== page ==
Anyway, by the time the spring rolled around Kenneth was reaching out to me via e-mail. He wanted to provide clarification. He said if I had any questions about the reasons why and how our relationship ended, he would be happy to answer them. I told him I didn’t have any questions. The reasons really didn’t matter. In my heart and in my mind I knew that there was overlap or at least inappropriate conversations and flirtation before our relationship was officially over. So I didn’t need his confirmation. I told him I wished him the best and even suggested that, out of respect for his new girlfriend, he stop talking to me. He said he had a conversation with new boo. There was an understanding that I would always be in his life, as a friend.
I thought, “I know you lyin!”
I typed: “That’s very selfish of you Kenneth. There’s a good chance that she, as your new girlfriend, doesn’t feel comfortable with you talking to your old one. And if you care about her, you shouldn’t want her to feel uncomfortable and insecure. We’ll always love each other but we don’t have to communicate anymore.”
And for a full year that did enough to keep him away. After that though, he did reach out to my family members, to tell them how much they’d meant in his life. It was heartfelt and sincere and my family appreciated it. A few weeks after that, he sent me a message saying much of the same. He also apologized for the way he handled things. Not explaining what those things were.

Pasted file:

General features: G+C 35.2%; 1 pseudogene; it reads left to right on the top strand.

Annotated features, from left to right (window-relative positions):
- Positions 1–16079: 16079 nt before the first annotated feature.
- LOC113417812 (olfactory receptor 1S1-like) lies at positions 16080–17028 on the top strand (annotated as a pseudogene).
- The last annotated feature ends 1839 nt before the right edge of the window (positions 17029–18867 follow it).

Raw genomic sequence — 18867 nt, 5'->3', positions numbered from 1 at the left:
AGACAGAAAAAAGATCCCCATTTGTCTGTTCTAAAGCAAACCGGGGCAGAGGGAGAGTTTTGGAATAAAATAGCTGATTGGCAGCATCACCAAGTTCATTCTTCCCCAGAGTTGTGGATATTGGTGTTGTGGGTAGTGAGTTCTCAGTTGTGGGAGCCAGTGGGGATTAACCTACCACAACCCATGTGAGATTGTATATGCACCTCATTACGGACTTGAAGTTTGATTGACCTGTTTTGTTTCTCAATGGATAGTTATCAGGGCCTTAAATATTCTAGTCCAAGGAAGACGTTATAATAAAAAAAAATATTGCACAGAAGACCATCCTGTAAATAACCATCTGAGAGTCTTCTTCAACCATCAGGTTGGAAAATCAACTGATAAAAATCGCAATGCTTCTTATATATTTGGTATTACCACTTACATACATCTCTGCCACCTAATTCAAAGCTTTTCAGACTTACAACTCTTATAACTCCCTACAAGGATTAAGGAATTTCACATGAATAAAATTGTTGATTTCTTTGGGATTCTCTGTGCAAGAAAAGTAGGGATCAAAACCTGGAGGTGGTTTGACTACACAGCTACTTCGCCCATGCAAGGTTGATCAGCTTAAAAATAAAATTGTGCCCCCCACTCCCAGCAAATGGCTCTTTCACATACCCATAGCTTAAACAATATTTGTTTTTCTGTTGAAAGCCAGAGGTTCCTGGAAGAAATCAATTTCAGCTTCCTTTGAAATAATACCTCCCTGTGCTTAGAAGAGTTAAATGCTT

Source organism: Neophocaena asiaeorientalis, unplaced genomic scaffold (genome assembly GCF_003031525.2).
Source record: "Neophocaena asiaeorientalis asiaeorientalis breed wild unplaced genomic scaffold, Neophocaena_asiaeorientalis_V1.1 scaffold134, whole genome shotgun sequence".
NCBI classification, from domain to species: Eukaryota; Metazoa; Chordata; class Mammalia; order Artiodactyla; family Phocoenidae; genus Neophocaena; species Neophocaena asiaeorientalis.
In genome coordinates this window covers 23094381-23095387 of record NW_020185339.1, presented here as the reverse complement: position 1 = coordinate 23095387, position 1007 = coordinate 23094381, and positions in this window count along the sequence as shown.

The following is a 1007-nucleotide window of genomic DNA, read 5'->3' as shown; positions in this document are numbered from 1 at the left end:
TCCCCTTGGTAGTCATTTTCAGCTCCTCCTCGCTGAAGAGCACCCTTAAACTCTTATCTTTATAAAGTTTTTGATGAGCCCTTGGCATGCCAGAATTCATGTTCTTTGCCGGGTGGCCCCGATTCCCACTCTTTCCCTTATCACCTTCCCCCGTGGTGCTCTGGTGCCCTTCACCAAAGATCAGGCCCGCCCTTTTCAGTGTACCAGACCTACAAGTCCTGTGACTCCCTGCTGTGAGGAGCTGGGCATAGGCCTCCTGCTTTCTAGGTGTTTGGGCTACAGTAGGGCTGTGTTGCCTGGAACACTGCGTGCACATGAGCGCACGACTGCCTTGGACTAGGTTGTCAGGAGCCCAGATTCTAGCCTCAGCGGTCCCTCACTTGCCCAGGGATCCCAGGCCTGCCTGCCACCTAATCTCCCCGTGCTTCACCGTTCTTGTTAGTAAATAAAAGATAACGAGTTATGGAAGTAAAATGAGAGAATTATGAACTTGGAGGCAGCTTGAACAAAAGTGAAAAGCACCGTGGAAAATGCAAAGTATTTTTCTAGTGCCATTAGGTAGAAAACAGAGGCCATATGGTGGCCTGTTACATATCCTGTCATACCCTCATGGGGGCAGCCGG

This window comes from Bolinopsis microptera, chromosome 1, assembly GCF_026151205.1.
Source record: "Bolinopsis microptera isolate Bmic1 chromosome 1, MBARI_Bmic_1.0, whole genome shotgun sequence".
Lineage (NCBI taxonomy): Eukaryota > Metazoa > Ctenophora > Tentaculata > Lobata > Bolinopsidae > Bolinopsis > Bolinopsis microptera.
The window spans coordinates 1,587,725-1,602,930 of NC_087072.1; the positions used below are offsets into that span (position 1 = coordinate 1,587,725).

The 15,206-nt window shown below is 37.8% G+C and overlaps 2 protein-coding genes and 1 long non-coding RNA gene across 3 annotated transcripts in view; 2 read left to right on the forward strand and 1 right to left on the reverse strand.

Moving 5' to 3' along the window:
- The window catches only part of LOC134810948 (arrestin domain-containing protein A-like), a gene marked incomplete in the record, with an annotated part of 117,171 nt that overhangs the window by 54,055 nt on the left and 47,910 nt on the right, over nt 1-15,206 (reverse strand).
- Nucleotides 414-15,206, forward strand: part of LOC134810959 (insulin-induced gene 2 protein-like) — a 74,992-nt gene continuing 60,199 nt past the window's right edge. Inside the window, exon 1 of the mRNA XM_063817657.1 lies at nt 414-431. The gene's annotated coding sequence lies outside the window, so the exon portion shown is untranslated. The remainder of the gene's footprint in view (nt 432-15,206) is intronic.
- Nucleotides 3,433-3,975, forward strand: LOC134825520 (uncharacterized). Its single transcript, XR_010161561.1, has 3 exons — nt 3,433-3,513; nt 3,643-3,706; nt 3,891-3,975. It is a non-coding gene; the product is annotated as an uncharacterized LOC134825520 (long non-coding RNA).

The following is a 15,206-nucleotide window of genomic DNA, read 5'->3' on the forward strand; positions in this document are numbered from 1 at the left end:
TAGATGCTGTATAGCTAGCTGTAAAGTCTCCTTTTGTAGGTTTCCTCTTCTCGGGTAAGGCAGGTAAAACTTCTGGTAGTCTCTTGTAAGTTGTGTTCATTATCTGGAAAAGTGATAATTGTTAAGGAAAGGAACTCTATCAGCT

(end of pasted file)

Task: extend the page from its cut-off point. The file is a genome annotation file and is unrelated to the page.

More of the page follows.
I accepted the apology.
A few months after that I learned that he and new boo were engaged.
My sister saw the news first and was worried about telling me, thinking I was going to have some type of breakdown about my loss love. I told her no. Everything was good. I was happy for him even and I hoped he could be better to her than he was to me.
In fact, I was so happy about the changes he’d made in several areas of his life that I felt compelled to tell him that I was proud of him. I checked with his mother first to make sure it was ok and then I sent him an e-mail telling him so. And that was it.
The two got married this past November and just last week, I got another message from Kenneth. He was reaching out to apologize again. He told me that had a dream about me and took that as a sign that he needed to reach out and apologize…again.
I thanked him again and told him that I’d already forgiven him and I wished him the best…again.
I ran all of this by my family members and my sister seems to think that he’s still apologizing, even now that he’s married, because he’s still holding on to some residual guilt. My brother seems to believe that he’s not entirely over me and is looking for any excuse to contact me. I don’t necessarily believe that’s the case. I would hope not. Plus, I think he’s happy with his wife.